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Akira Kurosawa's first color film is a spellbinding tribute to humankind's ability to overcome adversity by holding on to dreams. Brilliant colors flood the screen as Kurosawa illuminates the grim world of Tokyo slum dwellers who, to escape the pain of poverty, have taken refuge in illusion.
Made in 1970, this film was nominated for an Academy Award for Best Foreign Film in 1972. This is Kurosawa's first color film, and there seems to be an almost psychedelic overlay to his production palette. The story revolves around a collection of characters held together only by the frayed thread of poverty. Rokkuchan (Yoshitaka Zushi), a teenager with the mind of a boy, is obsessed with trolley cars. He draws them from every angle in vivid colors. His despondent mother (Kin Sugai) hangs them lovingly on the walls and windows of their simple home.
Every morning Rokkuchan goes out to his imaginary trolley car and makes his way through the surrounding slums. His neighbors include a humble man with a terrible limp and an unforgiving wife, two couples who color-coordinate their husband-swapping, and a sad derelict man with an adoring but doomed little boy. During the day, father and son pass the time building a dream house in their minds. At night they sleep in an abandoned car.
While visually compelling, the film lacks connection between the characters, which leaves the viewer feeling disjointed and somehow lessens the emotional impact of these tragic stories. But as a slice-of-life look at how people maintain simple dignities in the face of great hardship, it is definitely a film worth seeing. --Luanne Brown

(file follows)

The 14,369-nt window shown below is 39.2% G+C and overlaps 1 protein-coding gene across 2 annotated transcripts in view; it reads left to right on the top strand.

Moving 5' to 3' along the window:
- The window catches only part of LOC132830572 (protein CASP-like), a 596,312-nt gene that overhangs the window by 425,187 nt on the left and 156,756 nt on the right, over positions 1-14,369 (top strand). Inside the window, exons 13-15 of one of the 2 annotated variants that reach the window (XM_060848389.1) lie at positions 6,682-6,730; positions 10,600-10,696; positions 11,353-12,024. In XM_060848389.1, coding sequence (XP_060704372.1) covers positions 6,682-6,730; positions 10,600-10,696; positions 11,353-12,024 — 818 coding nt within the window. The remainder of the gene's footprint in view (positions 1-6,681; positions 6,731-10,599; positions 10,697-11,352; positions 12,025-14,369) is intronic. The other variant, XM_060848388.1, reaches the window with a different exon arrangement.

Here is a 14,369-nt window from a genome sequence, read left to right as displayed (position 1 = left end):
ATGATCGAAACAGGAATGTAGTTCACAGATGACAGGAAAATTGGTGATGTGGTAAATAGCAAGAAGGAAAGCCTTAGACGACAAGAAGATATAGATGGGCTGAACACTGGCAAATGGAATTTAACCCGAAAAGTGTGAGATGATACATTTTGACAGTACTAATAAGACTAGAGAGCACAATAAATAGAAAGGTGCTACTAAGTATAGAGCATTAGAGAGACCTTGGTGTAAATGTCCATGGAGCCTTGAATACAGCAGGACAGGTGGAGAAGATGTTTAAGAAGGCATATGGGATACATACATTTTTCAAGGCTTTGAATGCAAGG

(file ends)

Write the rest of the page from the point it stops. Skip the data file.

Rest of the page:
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UPDATE: I finally bought this DVD when it was decreased to $14.99 and it got here a day earlier than promised from Amazon. You can't beat that price for a Criterion Collection. Can't wait to see it for the 5th time!
The interconnected stories of the impoverished denizens of an urban slum in Tokyo may be pessimistic but they are fascinating all the same. Kurasawa tried a method of filmaking that would become popular some 25 years later with such films as Crash, Babel and Short Cuts. Misunderstood when it was released (the film took five years to get to the Unite States)and still seldom seen the film needs to be sought out by those who are interested in Kurasawa's work.
Available only on VHS this film would truly sparkle if given new life as a DVD release. The picture is letterboxed with good subtitles. Well worth seeing if you have the oppurtunity. Seek it out.
The DVD I received and a quick check online indicates that they say this movie was released in 1970. Bullshi!
I was 10-12 years old when I first saw this movie. That would be late 1950's or early 1960's. I saw the movie before I moved to the USA in 1963.
I don't know what's with the official release date. But, look at Kurosawa's work. Look at the movie -- it's color, the scenery (not that much devastation left in 1970 -- but I lived it in 1955). The cinematography, sets, ... everything point to this movie being produced much earlier than the release date on the DVD and Wikipedia of 1970. Perhaps in 1970 for the US release, but, lets at least note the production date in Japan. The mid-1950s Japan is not same as 1970. Japan in 1950s was still on rice rations. Some, or much of the war damage has not been cleared, many adults were still psychologically damaged from the War ... hundreds/thousands of former Japanese soldiers wrere begging on the streets.
The movie portrays immediate post-WWII Japan. Let's not mislead today's viewers otherwise!
But, dang, this is a classic. I have loved this movie, as I have said since, oh, 1960. ... 55+ years ago.
Makoto (Mac) Fletcher
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